Museums are a fantastic way to experience the area that you are travelling through and can give us a glimpse of the past through the eyes and experiences of others. Not all museums have to be the stuffy, formal museums of our childhoods though. Many organizations and individuals are coming up with unique ways of bringing history, or parts of history to life. Alberta is home to an astounding number of museums, ranging from tiny sites to museums based on specific items, such as tractors and carriages. As well, the province boasts some of the most unusual museums in the country, including the famous Gopher Museum and the weird Museum of Fear and Wonder.
Museum of Fear and Wonder
This very unusual private museum located by Bergen, was created to highlight the psychological and narrative qualities of objects and looks at the relationship between people and possessions. The curators will be happy to take you through to explain and take a look at some of the decidedly creepy objects that have found their way to this museum. Please note that this museum is open by appointment only (you need to book in order to get the driving directions) but is free for visitors.
Neon Sign Museum
The twenty neon signs that are displayed here were originally from local stores, theatres, and railroads. This outdoor museum, which is free for anyone who wants to venture downtown to have a look, is home to signs that have historic significance to the city of Edmonton. Neon signs were a standard for businesses in the 20th century, and are now appreciated by visitors as unique works of art.
10405 104 St NW, Edmonton
Torrington Gopher Hole Museum
Opened in 1996, this quirky museum contains more than 40 dioramas set in neatly constructed wooden boxes, each representing a gopher hole. Inside the holes are taxidermized gophers, dressed in costumes and depicting everyday situations. Check out the RCMP gopher, or the hairdresser gopher, along with all the other fun depictions. If you are looking for a one of a kind experience, this is definitely it.
208 1 St S, Torrington
Remington Carriage Museum
Authentic 19th and 20th-century carriages of all sorts have found their forever home in this unique museum. Highlighting the importance of this mode of transportation during the early years of the province, this is one of the largest collections of carriages, buggies, and wagons in the world, with approximately 270 horse-drawn vehicles to enjoy. Considering this was voted “The Best Indoor Attraction” in Canada four times, it is well worth taking an afternoon to visit.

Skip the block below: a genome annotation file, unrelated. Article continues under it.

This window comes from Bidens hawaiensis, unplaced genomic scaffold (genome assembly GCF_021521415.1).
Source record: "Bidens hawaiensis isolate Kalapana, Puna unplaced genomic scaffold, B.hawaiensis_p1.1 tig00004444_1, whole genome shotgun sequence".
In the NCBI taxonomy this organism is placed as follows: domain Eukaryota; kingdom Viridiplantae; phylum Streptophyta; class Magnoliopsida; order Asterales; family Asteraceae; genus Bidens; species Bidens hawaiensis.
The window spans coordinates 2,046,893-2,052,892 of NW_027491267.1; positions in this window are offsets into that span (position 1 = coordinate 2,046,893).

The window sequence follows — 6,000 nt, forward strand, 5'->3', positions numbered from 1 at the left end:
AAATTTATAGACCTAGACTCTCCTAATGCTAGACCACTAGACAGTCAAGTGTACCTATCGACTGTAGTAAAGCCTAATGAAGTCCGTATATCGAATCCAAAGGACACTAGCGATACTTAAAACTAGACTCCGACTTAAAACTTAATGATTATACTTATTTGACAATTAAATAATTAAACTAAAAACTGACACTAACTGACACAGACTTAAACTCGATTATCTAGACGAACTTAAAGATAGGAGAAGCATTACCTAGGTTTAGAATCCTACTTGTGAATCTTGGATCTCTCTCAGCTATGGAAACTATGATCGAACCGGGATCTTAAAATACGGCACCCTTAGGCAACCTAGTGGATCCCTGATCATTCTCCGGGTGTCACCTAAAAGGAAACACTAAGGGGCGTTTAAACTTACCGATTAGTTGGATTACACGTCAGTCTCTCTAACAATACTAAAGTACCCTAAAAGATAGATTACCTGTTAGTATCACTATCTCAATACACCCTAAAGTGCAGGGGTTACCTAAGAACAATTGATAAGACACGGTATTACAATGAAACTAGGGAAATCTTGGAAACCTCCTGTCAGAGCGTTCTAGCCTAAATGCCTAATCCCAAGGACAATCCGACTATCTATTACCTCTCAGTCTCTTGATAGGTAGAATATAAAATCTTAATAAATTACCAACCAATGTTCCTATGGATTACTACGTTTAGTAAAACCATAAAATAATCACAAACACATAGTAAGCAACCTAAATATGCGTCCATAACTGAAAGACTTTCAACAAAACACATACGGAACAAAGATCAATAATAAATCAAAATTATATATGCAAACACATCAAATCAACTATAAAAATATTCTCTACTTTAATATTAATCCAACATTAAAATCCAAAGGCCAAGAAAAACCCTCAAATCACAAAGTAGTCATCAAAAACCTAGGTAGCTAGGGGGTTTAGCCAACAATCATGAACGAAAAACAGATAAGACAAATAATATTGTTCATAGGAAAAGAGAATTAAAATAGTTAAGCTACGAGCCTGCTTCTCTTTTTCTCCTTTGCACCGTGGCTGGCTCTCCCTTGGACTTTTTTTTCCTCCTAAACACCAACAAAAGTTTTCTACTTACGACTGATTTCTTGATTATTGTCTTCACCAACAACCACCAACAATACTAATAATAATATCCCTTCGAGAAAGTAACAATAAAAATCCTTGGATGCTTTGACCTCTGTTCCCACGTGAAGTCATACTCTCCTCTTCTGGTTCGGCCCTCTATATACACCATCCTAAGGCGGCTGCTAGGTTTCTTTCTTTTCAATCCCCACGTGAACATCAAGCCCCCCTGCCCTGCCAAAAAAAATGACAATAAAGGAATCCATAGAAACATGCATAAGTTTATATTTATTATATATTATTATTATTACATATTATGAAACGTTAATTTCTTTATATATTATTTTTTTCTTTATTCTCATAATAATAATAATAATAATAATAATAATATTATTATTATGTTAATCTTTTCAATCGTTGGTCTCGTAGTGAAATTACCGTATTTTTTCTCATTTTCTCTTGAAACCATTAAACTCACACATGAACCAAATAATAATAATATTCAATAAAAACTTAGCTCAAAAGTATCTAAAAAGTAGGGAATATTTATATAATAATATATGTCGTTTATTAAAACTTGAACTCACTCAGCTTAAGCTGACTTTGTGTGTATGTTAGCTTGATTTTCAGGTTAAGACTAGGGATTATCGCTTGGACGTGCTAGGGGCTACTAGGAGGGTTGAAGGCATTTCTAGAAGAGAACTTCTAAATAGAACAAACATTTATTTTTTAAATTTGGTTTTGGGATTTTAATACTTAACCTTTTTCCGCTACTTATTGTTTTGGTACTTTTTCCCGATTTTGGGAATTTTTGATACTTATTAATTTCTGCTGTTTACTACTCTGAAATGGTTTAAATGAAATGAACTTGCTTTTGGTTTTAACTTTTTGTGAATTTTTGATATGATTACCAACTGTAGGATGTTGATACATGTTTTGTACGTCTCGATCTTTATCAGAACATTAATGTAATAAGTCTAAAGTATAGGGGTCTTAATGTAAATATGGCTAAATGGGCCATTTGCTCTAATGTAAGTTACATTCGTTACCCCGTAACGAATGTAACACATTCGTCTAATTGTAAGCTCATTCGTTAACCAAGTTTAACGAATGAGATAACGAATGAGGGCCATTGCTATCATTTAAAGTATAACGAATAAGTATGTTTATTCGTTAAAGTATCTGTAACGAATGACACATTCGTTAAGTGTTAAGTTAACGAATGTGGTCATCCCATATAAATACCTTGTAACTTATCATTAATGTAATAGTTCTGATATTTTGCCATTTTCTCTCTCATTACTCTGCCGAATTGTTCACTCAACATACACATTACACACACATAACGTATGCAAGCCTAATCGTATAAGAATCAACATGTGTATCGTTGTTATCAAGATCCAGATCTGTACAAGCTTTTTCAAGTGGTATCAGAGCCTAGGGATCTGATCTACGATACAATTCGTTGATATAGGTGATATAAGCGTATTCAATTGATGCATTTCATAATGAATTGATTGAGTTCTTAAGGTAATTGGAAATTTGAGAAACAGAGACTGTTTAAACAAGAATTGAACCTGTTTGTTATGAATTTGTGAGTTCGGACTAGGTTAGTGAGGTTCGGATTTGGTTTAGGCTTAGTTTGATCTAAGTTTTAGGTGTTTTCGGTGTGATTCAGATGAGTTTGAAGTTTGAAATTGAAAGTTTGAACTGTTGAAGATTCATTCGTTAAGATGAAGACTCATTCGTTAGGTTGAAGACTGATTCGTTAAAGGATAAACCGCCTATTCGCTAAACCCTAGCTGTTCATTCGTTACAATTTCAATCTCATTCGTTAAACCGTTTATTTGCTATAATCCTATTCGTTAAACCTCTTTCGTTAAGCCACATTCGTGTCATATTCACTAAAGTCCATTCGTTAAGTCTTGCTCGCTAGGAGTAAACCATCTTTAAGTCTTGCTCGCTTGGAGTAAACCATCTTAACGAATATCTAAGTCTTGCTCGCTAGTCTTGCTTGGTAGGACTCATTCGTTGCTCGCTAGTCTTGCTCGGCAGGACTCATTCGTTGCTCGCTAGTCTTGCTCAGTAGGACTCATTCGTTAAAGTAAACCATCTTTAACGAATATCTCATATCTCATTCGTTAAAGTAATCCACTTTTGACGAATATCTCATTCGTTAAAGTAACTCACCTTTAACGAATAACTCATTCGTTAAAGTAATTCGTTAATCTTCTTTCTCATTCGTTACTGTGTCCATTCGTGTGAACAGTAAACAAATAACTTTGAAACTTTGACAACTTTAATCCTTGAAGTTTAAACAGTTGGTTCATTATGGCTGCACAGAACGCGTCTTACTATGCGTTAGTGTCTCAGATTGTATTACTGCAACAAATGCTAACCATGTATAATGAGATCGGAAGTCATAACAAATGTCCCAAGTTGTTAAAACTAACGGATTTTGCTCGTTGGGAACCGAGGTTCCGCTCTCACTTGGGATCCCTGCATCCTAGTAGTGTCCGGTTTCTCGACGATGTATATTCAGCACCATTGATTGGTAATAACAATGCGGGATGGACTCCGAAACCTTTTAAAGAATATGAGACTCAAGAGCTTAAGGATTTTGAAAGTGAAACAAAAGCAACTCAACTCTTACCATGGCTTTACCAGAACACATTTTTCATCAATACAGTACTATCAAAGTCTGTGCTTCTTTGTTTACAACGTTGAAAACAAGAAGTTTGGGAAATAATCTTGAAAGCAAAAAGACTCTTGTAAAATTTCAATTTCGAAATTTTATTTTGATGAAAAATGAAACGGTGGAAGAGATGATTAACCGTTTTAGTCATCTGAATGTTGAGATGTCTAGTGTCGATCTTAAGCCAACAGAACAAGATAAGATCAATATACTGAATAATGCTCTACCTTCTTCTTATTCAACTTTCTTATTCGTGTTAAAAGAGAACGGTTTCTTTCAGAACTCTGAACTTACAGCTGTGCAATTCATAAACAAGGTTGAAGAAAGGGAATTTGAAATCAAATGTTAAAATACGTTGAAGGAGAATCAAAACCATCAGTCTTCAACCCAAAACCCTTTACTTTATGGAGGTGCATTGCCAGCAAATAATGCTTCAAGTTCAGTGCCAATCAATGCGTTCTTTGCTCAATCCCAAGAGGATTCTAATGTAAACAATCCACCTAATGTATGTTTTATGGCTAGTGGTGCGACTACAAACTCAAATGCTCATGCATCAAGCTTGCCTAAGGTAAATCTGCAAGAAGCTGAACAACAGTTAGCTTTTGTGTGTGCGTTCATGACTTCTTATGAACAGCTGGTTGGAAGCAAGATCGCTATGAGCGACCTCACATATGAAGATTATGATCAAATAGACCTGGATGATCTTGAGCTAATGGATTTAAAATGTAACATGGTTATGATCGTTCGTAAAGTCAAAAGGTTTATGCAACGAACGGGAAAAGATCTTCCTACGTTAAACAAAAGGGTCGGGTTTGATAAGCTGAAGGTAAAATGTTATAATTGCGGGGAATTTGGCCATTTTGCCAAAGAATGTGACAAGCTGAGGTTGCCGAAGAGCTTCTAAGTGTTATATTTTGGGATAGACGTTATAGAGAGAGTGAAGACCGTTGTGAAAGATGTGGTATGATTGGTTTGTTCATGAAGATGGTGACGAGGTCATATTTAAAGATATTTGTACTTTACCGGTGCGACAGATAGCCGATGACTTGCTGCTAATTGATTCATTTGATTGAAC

623 Main St, Cardston
Take a walk to find this cute little “museum” that is tucked in a fence along a public sidewalk in Canmore. Exhibitions at this micro museum explore ideas both large and small, on subjects factual or fictional, and range from the whimsical to the serious, with no limits except what fits within the museum itself. Founded and curated by Enza Apa, the Curbside Museum is an ongoing project with new exhibits every 7-8 weeks.
National Music Centre
Telling the story of music in Canada through artifacts and music instruments, this museum spans over 450 years of music history and innovation with more than 2,000 pieces to be viewed. Many unique pieces can be found on display throughout Studio Bell, and the “living” collection provides artists with access to more than 200 fully functional historic instruments.
850 4 Street SE, Calgary
The Donalda & District Museum
While this museum is home to an impressive number of Metis artifacts and more than 4,000 items depicting the local history, the reason to visit is the incredible number of lamps on display here. In fact, there are more lamps in this museum than there are residents in the town. With approximately 1,100 lamps dating from the 1600’s to the mid 1900’s to be seen, you will probably want to allocate at least an hour to enjoy every aspect of this museum.
5001 Main St, Donalda
The Military Museums
If you are interested in the history of the armed forces, this is the place to visit. There are eight museums here to enjoy with exhibits including items that are connected to the Northwest Rebellion in 1885, World Wars I and II, and current-day peacekeeping operations. Walk through a war trench or witness a bomber squadron’s mission over enemy territory. Make sure to see the large mural comprised of 240 individually painted tiles depicting war-related images. Step back to see a larger image in honor of the Canadian forces.